Home |  Site Map |  Contact Us  
Starside Security
Search Starside Security
   
Starside Security
About Starside Security



News & Events
One in four women (25 %) have experienced Domestic Violence

Domestic Violence

One in four women (25%) has experienced domestic violence in her lifetime.
(The Centers for Disease Control and Prevention and The National Institute of Justice, Extent, Nature, and Consequences of Intimate Partner Violence, July 2000. The Commonwealth Fund, Health Concerns Across a Woman’s Lifespan: 1998 Survey of Women’s Health, 1999)

Estimates range from 960,000 incidents of violence against a current or former spouse, boyfriend, or girlfriend to 3 million women who are physically abused by their husband or boyfriend per year.
(U.S. Department of Justice, Violence by Intimates: Analysis of Data on Crimes by Current or Former Spouses, Boyfriends, and Girlfriends, March 1998. The Commonwealth Fund, Health Concerns Across a Woman’s Lifespan: 1998 Survey of Women’s Health, 1999)

Women accounted for 85% of the victims of intimate partner violence, men for approximately 15%.
(Bureau of Justice Statistics Crime Data Brief, Intimate Partner Violence, 1993-2001, February 2003)

Between 600,000 and 6 million women are victims of domestic violence each year, and between 100,000 and 6 million men, depending on the type of survey used to obtain the data.
(Rennison, C. (2003, Feb). Intimate partner violence. Us. Dpt. of Justice/Office of Justice Programs. NXJ 197838.
Straus, M. & Gelles, R. (1990). Physical violence in American families. New Brunswick, N.J.: Transaction Publishers.
Tjaden, P., & Thoennes, N. (2000). Extent, nature, and consequences of intimate partner violence. National Institute of Justice, NCJ 181867.)

Women ages 20-24 are at the greatest risk of nonfatal intimate partner violence.
(Bureau of Justice Statistics, Intimate Partner Violence in the U.S. 1993-2004, 2006.)

Between 1993 and 2004, intimate partner violence on average made up 22% of nonfatal intimate partner victimizations against women. The same year, intimate partners committed 3% of all violent crime against men.
(Bureau of Justice Statistics, Intimate Partner Violence in the U.S. 1993-2004, 2006.)

Separated and divorced males and females are at a greater risk of nonfatal intimate partner violence.
(Bureau of Justice Statistics, Intimate Partner Violence in the U.S. 1993-2004, 2006.)

Women of all races are about equally vulnerable to violence by an intimate partner.
(Bureau of Justice Statistics, Violence Against Women: Estimates from the Redesigned Survey, August 1995)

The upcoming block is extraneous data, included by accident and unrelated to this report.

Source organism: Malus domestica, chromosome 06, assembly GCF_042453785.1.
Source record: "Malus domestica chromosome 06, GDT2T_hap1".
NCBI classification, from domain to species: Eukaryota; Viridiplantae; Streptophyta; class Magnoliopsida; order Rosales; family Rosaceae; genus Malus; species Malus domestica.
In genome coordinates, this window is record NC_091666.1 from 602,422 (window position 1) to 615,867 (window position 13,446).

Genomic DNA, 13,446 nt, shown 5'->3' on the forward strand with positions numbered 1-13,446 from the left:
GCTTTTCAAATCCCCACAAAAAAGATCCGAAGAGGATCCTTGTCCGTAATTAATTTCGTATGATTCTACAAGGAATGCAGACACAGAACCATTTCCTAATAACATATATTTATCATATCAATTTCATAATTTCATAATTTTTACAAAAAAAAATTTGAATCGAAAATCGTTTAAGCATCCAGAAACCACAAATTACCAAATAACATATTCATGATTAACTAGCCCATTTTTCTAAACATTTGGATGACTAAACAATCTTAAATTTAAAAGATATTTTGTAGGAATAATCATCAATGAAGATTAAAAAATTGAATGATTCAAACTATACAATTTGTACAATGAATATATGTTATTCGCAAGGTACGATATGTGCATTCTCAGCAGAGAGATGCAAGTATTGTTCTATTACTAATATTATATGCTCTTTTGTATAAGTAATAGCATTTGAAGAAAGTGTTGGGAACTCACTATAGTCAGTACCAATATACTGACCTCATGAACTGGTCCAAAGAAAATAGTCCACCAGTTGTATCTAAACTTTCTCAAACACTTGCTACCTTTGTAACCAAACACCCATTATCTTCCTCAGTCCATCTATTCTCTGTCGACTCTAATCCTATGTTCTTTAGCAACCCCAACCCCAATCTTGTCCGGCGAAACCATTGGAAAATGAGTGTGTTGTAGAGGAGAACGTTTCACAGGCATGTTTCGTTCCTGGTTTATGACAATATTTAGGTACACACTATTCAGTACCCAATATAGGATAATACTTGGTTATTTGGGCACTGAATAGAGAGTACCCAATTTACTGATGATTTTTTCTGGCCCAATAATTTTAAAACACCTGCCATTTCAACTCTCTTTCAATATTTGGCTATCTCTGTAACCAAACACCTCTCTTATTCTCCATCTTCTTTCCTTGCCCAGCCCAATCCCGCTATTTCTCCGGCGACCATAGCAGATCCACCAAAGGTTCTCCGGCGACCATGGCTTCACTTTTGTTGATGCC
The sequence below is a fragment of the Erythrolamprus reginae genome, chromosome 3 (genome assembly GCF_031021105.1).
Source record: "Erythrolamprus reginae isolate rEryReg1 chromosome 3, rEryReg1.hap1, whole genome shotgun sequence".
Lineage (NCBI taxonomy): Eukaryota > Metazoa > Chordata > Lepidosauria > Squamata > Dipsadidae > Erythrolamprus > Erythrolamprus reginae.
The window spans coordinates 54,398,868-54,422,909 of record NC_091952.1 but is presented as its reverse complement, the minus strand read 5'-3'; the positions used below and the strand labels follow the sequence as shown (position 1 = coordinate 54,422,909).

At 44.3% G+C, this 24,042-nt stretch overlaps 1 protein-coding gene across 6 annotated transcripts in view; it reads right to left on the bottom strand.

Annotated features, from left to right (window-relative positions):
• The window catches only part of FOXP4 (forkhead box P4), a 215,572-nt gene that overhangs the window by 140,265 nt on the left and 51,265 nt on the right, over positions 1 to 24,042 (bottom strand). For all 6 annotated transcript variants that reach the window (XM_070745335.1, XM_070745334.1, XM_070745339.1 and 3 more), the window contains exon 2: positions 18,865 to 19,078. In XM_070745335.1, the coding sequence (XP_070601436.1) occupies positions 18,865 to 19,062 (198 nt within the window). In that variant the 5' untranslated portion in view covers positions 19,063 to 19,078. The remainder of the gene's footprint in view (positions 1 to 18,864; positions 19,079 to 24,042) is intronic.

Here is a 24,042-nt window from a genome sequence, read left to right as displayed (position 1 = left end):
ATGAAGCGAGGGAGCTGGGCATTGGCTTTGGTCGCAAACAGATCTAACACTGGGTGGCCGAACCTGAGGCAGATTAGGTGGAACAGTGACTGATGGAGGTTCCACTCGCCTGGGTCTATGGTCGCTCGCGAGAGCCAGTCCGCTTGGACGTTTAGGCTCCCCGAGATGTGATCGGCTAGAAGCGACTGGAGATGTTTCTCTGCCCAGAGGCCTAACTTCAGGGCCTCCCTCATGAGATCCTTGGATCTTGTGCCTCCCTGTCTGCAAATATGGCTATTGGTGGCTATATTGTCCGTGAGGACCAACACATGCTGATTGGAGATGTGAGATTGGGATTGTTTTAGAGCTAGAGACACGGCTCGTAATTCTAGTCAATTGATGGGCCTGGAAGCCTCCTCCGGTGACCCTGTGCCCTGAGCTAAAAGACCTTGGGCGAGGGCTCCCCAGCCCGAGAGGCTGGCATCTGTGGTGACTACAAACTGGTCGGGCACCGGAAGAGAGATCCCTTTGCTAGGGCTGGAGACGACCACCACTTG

Average annual rates of intimate partner victimization between 1994 and 2004 are approximately the same for non-Hispanic and Hispanic females and males.
(Bureau of Justice Statistics, Intimate Partner Violence in the U.S. 1993-2004, 2006.)

Intimate partner violence affects people regardless of income. However, people with lower annual income (below $25K) are at a 3-times higher risk of intimate partner violence than people with higher annual income (over $50K).*
(Bureau of Justice Statistics, Intimate Partner Violence in the U.S. 1993-2004, 2006.)
*Please note that those with less resources are more likely to report incidents of violence

On average between 1993 and 2004, residents of urban areas experienced highest level of nonfatal intimate partner violence. Residents in suburban and rural areas were equally likely to experience such violence, about 20% less than those in urban areas.
(Bureau of Justice Statistics, Intimate Partner Violence in the U.S. 1993-2004, 2006.)

Nearly 2.2 million people called a domestic violence crisis or hot line in 2004 to escape crisis situations, seek advice, or assist someone they thought might be victims.
(National Network to End Domestic Violence)

Studies show that access to shelter services leads to a 60-70% reduction in incidence and severity of re-assault during the 3-12 months’ follow up period compared to women who did not access shelter. Shelter services led to greater reduction in severe re-assault than did seeking court or law enforcement protection, or moving to a new location.
(Campbell, JC, PhD, RN, FAAN. Anna D. Wolf, Johns Hopkins University School of Nursing, Protective Action and Re-assault: Findings from the RAVE study.)

Nearly three out of four (74%) of Americans personally know someone who is or has been a victim of domestic violence. 30% of Americans say they know a woman who has been physically abused by her husband or boyfriend in the past year.
(Allstate Foundation National Poll on Domestic Violence, 2006. Lieberman Research Inc., Tracking Survey conducted for The Advertising Council and the Family Violence Prevention Fund, July – October 1996)

Click here to return to the News and Updates homepage.